The Joy Luck Club 2

Fasting of the Heart: Mother-Tradition and
Sacred Systems in Amy Tan's The Joy Luck Club
"Concentrate your will. Hear not with your ears
but with your mind; not with your mind, but with
your spirit . . . blank, passively responsive to
externals. In such open receptivity only can Tao
abide. And in that open receptivity is fasting
of the heart." (Chuangtze, in Yutang, 228)
"The Master said, 'Look at the means a man em-
ploys, observe the path he takes and examine
where he feels at home. In what way is a man's
true character hidden from view?' "
(Confucius, in Lau, 64)
Amy Tan weaves many elements of Taoism and Confucianism into the subtle fabric of The Joy Luck Club. A reading of the ...

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of the novel itself--within apparent conflicts or ambiguities. Tan's use of Confucianism may reveal her hypothesis of how a women's version of that patriarchal ethico-moral-ritual tradition might be passed down from mother to daughter and carried to America. Just as in the Confucian ritual system, very little of the mother-tradition in the text is told explicitly from mother to daughter: ritual actions are supposed to be observed, absorbed, read, and understood in order to be transformed, preserved and handed down in turn.
From a Taoist perspective, the fact that The Joy Luck Club is divided into four sections of four stories each, about four mothers and four daughters, carries symbolic weight. In Taoism (see Appendices I & II), there are not four directions, but five, the fifth being the dynamic center (Corless, 2/13/92). The dynamic center of the novel is contained within the four sets of four stories. For example, the four places at the Mah Jong table are thrown out of ...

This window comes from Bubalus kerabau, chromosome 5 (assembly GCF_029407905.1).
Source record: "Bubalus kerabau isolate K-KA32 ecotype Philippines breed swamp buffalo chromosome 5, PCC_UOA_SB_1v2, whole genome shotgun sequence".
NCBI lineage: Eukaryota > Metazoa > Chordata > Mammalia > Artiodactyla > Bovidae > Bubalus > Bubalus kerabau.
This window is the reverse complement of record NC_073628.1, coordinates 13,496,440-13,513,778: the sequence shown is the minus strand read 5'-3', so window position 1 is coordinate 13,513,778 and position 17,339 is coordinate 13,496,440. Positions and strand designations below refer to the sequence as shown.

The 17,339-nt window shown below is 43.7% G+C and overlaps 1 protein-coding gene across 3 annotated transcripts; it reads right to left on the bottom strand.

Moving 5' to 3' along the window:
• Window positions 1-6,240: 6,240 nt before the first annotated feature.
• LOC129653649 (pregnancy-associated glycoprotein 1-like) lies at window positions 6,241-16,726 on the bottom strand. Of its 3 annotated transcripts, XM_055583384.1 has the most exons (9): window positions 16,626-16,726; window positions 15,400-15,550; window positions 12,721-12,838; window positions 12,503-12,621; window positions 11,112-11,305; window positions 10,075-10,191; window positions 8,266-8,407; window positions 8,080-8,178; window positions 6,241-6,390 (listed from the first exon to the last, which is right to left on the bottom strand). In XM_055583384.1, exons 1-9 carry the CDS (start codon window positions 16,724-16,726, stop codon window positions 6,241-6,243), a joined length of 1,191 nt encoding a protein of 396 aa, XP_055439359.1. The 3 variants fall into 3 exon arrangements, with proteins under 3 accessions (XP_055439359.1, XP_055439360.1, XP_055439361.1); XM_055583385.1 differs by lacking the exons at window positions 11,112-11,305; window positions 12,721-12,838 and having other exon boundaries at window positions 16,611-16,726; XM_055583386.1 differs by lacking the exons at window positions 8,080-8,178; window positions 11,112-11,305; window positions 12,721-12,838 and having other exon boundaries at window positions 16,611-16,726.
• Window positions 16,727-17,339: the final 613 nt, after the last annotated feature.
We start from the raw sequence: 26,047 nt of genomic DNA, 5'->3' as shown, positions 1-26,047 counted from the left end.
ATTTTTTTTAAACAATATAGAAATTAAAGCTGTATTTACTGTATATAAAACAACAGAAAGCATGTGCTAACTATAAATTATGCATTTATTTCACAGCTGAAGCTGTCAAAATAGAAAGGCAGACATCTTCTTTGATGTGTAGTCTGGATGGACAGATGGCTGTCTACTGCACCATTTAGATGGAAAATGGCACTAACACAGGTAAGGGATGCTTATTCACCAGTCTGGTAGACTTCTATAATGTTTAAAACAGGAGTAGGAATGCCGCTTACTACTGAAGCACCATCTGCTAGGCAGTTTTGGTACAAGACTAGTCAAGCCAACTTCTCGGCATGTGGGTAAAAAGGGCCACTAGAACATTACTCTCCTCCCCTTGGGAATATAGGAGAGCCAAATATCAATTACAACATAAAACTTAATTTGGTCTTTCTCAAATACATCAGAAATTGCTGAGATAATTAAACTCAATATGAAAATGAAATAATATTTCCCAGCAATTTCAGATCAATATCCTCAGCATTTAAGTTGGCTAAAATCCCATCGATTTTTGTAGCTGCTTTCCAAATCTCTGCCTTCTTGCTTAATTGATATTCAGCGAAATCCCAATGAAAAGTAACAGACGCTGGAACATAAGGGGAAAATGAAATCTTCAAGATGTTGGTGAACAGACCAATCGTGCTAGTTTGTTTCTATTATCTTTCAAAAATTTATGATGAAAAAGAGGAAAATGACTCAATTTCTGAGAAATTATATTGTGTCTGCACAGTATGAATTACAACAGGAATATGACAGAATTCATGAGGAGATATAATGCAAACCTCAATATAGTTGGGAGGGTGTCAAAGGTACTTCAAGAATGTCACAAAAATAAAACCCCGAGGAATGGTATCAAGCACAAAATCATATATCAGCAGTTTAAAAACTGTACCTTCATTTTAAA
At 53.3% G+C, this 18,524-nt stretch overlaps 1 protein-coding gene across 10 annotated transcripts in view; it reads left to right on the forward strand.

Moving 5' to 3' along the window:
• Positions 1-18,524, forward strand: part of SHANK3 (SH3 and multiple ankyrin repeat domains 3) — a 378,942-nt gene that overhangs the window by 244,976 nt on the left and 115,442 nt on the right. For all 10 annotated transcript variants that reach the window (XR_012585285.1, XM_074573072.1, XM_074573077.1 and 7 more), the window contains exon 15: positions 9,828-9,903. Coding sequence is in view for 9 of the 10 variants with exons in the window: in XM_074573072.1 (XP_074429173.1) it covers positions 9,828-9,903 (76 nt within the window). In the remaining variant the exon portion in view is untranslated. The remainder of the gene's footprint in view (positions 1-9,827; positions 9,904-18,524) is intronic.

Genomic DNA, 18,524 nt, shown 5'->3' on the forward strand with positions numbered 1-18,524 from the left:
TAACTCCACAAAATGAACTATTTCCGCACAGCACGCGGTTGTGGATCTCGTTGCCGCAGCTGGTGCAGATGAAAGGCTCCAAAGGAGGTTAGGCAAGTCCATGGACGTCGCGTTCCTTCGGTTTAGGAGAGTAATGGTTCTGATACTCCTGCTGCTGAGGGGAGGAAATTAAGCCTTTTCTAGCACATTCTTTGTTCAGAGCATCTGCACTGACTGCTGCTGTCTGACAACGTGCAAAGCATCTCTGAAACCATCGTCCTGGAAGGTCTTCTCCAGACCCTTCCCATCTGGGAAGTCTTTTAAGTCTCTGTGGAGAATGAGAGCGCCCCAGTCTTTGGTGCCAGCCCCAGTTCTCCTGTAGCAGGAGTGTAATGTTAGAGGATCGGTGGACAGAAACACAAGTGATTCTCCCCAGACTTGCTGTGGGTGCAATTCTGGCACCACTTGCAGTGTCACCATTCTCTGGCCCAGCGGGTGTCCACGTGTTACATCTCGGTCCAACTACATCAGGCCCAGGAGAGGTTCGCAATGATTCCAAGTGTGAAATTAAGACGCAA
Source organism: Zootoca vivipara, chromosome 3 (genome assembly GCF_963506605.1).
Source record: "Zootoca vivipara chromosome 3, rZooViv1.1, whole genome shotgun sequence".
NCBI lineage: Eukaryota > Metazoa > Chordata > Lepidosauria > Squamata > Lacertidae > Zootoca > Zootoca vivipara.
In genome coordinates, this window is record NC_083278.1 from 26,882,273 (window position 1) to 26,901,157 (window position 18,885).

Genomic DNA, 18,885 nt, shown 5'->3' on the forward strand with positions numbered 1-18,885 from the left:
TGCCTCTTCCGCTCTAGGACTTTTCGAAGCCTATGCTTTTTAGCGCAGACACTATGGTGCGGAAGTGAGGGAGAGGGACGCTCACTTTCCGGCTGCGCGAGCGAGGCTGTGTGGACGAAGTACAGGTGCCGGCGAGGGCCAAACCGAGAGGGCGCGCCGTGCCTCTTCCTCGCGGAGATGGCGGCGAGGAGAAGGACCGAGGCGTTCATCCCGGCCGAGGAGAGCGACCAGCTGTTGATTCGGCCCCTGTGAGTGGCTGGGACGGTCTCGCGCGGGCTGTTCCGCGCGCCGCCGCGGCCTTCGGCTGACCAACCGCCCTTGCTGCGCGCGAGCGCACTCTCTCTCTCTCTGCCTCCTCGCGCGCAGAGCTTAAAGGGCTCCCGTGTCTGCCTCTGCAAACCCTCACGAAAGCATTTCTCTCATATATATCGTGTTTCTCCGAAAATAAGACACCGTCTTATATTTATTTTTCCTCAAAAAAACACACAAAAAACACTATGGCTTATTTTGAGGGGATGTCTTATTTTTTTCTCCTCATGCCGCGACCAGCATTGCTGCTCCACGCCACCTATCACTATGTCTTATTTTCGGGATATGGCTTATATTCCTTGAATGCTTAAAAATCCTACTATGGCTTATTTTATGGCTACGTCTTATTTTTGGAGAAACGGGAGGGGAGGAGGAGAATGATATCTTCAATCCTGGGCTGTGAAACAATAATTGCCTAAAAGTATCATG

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Club after her mother's death, only to find that the Aunts wish her to correct a greater imbalance: to meet her two sisters in China, and fulfill her filial obligation to tell her sisters about their mother. The entire novel pivots around the Aunt's tension ("Tell them!") about the transference of the mother-tradition (Tan, 31).
The second tale, "Scar," introduces what Tan may be producing as women's version of Confucian Analects: the Moral Tale. An-Mei Hsu absorbs these stories from Popo, the grandmother, who bewilders the girl with stories of little girls with melons in their stomachs or brains leaking out of their head (Tan, 34). These are Popo's attempts to instill concepts of shou, ...

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The Joy Luck Club 2. (2006, June 24). Retrieved January 16, 2021, from
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"The Joy Luck Club 2." June 24, 2006. Accessed January 16, 2021.
"The Joy Luck Club 2." June 24, 2006. Accessed January 16, 2021.
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Added: 6/24/2006 08:19:47 AM
Category: English
Type: Premium Paper
Words: 5048
Pages: 19

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